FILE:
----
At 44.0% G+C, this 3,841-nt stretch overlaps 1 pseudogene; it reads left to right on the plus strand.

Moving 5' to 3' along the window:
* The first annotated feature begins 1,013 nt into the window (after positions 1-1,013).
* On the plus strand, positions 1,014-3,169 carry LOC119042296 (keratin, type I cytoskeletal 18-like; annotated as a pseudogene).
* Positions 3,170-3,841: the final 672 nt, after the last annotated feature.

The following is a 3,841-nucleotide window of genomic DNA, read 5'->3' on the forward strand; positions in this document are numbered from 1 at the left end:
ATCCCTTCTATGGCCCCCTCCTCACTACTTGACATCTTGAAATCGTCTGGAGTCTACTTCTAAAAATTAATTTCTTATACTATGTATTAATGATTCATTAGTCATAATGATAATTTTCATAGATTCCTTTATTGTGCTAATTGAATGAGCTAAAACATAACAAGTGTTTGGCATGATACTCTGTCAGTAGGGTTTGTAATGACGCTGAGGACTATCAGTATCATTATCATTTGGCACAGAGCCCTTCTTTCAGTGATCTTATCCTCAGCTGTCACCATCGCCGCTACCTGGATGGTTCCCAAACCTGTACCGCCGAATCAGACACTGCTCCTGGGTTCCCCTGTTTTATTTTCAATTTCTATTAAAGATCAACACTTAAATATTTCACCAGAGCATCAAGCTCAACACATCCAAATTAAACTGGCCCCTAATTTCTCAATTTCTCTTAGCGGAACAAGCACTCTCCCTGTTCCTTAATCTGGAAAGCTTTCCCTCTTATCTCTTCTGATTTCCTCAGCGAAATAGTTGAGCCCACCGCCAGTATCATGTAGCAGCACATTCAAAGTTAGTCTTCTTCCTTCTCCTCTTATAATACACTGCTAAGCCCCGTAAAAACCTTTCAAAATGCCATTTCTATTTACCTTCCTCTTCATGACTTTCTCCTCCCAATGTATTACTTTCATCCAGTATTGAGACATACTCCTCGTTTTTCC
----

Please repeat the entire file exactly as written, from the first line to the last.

At 44.0% G+C, this 3,841-nt stretch overlaps 1 pseudogene; it reads left to right on the plus strand.

Moving 5' to 3' along the window:
* The first annotated feature begins 1,013 nt into the window (after positions 1-1,013).
* On the plus strand, positions 1,014-3,169 carry LOC119042296 (keratin, type I cytoskeletal 18-like; annotated as a pseudogene).
* Positions 3,170-3,841: the final 672 nt, after the last annotated feature.

The following is a 3,841-nucleotide window of genomic DNA, read 5'->3' on the forward strand; positions in this document are numbered from 1 at the left end:
ATCCCTTCTATGGCCCCCTCCTCACTACTTGACATCTTGAAATCGTCTGGAGTCTACTTCTAAAAATTAATTTCTTATACTATGTATTAATGATTCATTAGTCATAATGATAATTTTCATAGATTCCTTTATTGTGCTAATTGAATGAGCTAAAACATAACAAGTGTTTGGCATGATACTCTGTCAGTAGGGTTTGTAATGACGCTGAGGACTATCAGTATCATTATCATTTGGCACAGAGCCCTTCTTTCAGTGATCTTATCCTCAGCTGTCACCATCGCCGCTACCTGGATGGTTCCCAAACCTGTACCGCCGAATCAGACACTGCTCCTGGGTTCCCCTGTTTTATTTTCAATTTCTATTAAAGATCAACACTTAAATATTTCACCAGAGCATCAAGCTCAACACATCCAAATTAAACTGGCCCCTAATTTCTCAATTTCTCTTAGCGGAACAAGCACTCTCCCTGTTCCTTAATCTGGAAAGCTTTCCCTCTTATCTCTTCTGATTTCCTCAGCGAAATAGTTGAGCCCACCGCCAGTATCATGTAGCAGCACATTCAAAGTTAGTCTTCTTCCTTCTCCTCTTATAATACACTGCTAAGCCCCGTAAAAACCTTTCAAAATGCCATTTCTATTTACCTTCCTCTTCATGACTTTCTCCTCCCAATGTATTACTTTCATCCAGTATTGAGACATACTCCTCGTTTTTCC